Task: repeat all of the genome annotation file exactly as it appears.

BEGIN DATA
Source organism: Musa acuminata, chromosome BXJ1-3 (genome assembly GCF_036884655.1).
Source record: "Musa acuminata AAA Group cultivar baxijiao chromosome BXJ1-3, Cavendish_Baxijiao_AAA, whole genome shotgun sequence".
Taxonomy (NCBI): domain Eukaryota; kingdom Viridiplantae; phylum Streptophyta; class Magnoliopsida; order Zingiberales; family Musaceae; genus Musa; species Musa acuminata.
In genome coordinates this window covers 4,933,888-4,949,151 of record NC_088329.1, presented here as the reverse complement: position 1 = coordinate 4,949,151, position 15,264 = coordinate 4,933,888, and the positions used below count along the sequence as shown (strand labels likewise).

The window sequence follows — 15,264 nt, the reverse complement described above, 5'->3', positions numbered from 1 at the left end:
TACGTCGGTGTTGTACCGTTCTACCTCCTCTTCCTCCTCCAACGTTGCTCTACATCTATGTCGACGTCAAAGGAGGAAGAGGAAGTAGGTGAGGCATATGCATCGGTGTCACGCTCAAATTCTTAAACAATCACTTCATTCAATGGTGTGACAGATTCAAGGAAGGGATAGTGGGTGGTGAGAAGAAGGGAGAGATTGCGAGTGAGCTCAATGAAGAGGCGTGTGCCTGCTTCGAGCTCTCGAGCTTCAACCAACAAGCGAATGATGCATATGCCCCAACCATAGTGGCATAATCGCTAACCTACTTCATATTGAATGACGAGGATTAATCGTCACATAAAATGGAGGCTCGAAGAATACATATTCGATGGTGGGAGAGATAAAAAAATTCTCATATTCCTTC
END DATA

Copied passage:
Source organism: Musa acuminata, chromosome BXJ1-3 (genome assembly GCF_036884655.1).
Source record: "Musa acuminata AAA Group cultivar baxijiao chromosome BXJ1-3, Cavendish_Baxijiao_AAA, whole genome shotgun sequence".
Taxonomy (NCBI): domain Eukaryota; kingdom Viridiplantae; phylum Streptophyta; class Magnoliopsida; order Zingiberales; family Musaceae; genus Musa; species Musa acuminata.
In genome coordinates this window covers 4,933,888-4,949,151 of record NC_088329.1, presented here as the reverse complement: position 1 = coordinate 4,949,151, position 15,264 = coordinate 4,933,888, and the positions used below count along the sequence as shown (strand labels likewise).

The window sequence follows — 15,264 nt, the reverse complement described above, 5'->3', positions numbered from 1 at the left end:
TACGTCGGTGTTGTACCGTTCTACCTCCTCTTCCTCCTCCAACGTTGCTCTACATCTATGTCGACGTCAAAGGAGGAAGAGGAAGTAGGTGAGGCATATGCATCGGTGTCACGCTCAAATTCTTAAACAATCACTTCATTCAATGGTGTGACAGATTCAAGGAAGGGATAGTGGGTGGTGAGAAGAAGGGAGAGATTGCGAGTGAGCTCAATGAAGAGGCGTGTGCCTGCTTCGAGCTCTCGAGCTTCAACCAACAAGCGAATGATGCATATGCCCCAACCATAGTGGCATAATCGCTAACCTACTTCATATTGAATGACGAGGATTAATCGTCACATAAAATGGAGGCTCGAAGAATACATATTCGATGGTGGGAGAGATAAAAAAATTCTCATATTCCTTC